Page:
Sisters of Mercy Health System has pulled off a coup that should make it the envy of hospitals everywhere: It is the first not-for-profit healthcare organization to win an Aa1 bond rating from Moody's Investors Service.
Calling St. Louis-based Sisters of Mercy "the strongest credit in Moody's healthcare portfolio," the bond-rating agency raised the healthcare and hospital system's rating on July 16 to Aa1 from Aa2. The rating change affects $452 million of variable-rate debt.
Moody's said the upgrade derives from "strong financial performance with a strengthening financial position supported by good geographic diversification with several strong market positions."
"It's a wonderful kudo for them," says Kathy Costine, senior manager at Bear, Stearns & Co., which remarkets more than $300 million of Sisters of Mercy's variable-rate securities. The move should broaden the market for the system's securities.
Carrol Aulbaugh, Sisters of Mercy's senior vice president and chief financial officer, couldn't say exactly how much the new rating would reduce the system's annual financing costs. "It is going to fluctuate all over the board," he says. "This is the first Aa1 credit that has gone to the market. The market doesn't know right now how to price that. We would anticipate there would be a savings."
Sisters of Mercy operates 24 hospitals in Arkansas, Kansas, Missouri, Oklahoma and Texas. The system has other operations in Illinois, Louisiana and Mississippi.
Based on net patient revenues, Sisters of Mercy is the ninth-largest not-for-profit healthcare system in the country. It has 135 physician group practices, 80 outpatient-care facilities, and numerous nursing homes and managed-care plans.
Sister Mary Roch Rocklage, president and chief executive officer, says the bond upgrade was a result of the system's strategic plan to strengthen its presence within a defined service region. In fact, the system has sold off hospitals outside its core service area.
Kay Sifferman, a Moody's analyst in the public finance group, says geographic concentration was one of the system's credit strengths. "Those markets have not yet felt the pressures in markets such as California," she says, where managed care has put the screws to all providers. "St. Louis is the largest market they operate in and is the most competitive market in terms of the number of providers in the market." But even there, Sisters of Mercy's subsidiary Unity Health System, with 29% market share, is well positioned, even though BJC Health System is slightly larger. In several other markets Sisters of Mercy is the dominant provider.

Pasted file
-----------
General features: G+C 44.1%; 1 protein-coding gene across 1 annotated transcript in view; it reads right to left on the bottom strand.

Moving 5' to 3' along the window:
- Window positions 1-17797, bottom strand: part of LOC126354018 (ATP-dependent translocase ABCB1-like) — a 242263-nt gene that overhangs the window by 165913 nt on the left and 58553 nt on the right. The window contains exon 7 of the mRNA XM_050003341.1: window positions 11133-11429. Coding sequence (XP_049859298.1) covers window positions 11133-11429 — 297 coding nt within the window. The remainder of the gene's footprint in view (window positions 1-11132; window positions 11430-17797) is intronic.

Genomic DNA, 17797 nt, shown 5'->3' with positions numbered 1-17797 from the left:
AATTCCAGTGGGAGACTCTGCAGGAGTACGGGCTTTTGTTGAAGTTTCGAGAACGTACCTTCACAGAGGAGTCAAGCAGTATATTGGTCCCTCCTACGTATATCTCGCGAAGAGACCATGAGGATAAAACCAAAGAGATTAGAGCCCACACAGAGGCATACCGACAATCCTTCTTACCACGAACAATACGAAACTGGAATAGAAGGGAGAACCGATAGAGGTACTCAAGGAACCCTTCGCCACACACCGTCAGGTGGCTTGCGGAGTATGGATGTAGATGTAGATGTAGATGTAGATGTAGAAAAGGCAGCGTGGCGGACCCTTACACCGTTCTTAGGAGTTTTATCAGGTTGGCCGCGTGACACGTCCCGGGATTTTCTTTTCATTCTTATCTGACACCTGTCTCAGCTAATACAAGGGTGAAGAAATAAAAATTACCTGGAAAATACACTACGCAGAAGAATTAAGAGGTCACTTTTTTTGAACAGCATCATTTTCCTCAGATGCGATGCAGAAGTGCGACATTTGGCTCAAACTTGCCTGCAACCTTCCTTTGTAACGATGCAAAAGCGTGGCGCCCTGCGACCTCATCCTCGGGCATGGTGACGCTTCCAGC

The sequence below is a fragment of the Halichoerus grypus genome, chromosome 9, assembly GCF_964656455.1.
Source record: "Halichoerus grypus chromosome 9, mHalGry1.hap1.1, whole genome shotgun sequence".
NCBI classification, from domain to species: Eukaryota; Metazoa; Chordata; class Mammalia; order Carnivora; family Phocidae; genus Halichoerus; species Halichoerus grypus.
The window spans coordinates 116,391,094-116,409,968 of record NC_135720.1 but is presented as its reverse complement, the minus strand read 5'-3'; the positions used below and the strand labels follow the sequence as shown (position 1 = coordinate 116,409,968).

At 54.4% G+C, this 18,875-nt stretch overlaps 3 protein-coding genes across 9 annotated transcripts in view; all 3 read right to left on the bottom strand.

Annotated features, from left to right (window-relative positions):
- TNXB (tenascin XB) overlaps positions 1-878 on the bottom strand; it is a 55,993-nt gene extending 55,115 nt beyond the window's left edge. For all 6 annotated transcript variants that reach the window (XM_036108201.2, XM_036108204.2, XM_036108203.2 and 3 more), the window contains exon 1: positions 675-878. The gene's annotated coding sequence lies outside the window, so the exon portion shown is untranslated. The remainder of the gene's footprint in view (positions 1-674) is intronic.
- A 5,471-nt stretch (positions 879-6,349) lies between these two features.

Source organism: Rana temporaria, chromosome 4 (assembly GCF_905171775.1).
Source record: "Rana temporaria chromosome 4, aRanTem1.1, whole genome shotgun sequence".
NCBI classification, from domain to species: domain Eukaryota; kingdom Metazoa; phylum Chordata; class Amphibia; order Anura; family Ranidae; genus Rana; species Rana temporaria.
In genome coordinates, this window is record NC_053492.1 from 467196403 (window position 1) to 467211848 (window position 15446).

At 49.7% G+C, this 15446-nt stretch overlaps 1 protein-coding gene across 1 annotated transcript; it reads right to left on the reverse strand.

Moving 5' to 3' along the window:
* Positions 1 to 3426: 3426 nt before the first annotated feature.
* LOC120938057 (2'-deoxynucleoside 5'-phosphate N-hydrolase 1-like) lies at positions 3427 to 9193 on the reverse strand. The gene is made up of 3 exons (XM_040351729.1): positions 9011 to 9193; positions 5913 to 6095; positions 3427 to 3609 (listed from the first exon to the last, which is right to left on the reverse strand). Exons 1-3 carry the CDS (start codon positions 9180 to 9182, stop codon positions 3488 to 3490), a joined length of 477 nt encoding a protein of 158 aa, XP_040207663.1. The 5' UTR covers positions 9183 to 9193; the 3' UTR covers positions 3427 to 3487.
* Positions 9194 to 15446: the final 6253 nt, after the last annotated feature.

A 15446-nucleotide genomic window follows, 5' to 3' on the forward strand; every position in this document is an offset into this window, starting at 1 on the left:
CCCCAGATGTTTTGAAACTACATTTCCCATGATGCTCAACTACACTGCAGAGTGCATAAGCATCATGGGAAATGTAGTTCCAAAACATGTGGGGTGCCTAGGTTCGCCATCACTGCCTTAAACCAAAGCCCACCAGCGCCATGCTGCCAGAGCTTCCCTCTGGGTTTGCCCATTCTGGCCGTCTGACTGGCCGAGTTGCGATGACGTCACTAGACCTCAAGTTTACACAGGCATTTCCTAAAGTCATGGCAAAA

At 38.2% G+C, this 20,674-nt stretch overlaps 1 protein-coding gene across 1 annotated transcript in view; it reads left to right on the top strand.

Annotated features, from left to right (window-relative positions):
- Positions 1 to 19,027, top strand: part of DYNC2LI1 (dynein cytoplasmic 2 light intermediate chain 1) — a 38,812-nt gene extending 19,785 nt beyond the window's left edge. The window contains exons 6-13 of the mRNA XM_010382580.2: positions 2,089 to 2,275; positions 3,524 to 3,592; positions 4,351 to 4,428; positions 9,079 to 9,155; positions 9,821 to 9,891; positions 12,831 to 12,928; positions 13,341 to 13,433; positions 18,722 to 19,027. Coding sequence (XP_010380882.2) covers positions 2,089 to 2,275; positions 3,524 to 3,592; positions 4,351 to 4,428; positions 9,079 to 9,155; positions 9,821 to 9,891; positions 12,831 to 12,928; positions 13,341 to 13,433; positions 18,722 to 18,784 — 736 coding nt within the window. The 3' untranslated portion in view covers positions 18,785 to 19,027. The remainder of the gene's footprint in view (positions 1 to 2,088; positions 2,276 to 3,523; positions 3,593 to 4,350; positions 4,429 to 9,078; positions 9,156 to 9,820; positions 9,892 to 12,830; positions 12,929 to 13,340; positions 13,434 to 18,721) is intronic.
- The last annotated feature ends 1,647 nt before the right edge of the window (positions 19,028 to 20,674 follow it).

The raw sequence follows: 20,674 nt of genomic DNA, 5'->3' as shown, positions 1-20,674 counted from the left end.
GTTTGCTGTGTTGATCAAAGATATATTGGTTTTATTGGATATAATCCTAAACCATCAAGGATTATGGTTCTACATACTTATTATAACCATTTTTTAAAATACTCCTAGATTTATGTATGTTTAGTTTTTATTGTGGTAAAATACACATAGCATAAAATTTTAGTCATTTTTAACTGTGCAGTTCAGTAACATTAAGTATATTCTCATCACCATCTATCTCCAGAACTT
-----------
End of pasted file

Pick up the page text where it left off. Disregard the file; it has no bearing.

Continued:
Aulbaugh says the rating upgrade helped vindicate the system's decision to issue variable-rate debt, which is considered riskier than fixed-rate.
All things being equal, the upgrade should translate into a lower cost of capital for the entire system-at least 5 basis points on the long-term fixed straight market, says Costine of Bear, Stearns. That should lift the price of existing bonds.
"It's not that they're not easy to sell now, but it will create demand," she says. "There will be certain sectors of the market that don't buy hospital credit. They will look at Sisters of Mercy."
And what they'll see there will thaw their bankers' hearts. The system had 265 days' cash on hand on June 30, the end of fiscal 1997, while Aa-rated hospitals typically have 183 days' cash.
They'll see $100 million in operating income for each of the past two years. Current operating margin and operating cash flow margin are 5.5% and 13.3%, respectively, lending the system enormous flexibility.
They'll see a system where every hospital and care unit has to stand on its own financial feet and achieve a reasonable return. That means each unit must cover its own capital replacement needs.
"We do not want to incur a lot of debt. We believe that the organizations that will be most feasible in the future are the ones with the least debt," Aulbaugh says. "We don't enter into projects with the idea that we should have debt related to a current project."
That policy has kept debt levels at Sisters of Mercy far below industry norms. "I know $452 million sounds like a lot of money, but it's not for an organization of that size," Aulbaugh says. The system's cash-to-debt ratio is more than 2-to-1.
Further, Aulbaugh says, asset growth has been propelled by the rocketing stock market. Sisters of Mercy keeps 60% of its cash in equities, the rest in fixed-income instruments. Over the past three years the system has averaged 16% annual growth on combined equities and bonds.
Sisters of Mercy leaders stressed that the bond rating upgrade will enable them not just to save money, but to serve their mission better. Rocklage says that "by developing a broad, diverse network of services and providers, SMHS is securing the future of faith-based healthcare in our service area."
Ronald B. Ashworth, Sisters of Mercy's executive vice president and chief operating officer, says the upgrade gives the lie to the argument that the future belongs to for-profit systems because they have better access to needed capital.
"If you operate an efficient business to meet the needs of the community and provide for the mission you have, you don't have to be a for-profit entity," Ashworth says. "You're going to provide access to as many people as you can, and still provide charity care."
To keep true to its mission, the system budgets charity care on a one-to-one ratio with net income. In fiscal 1997, just ended, Sisters of Mercy budgeted $190 million for charity. That's a big dividend for fiscal prudence.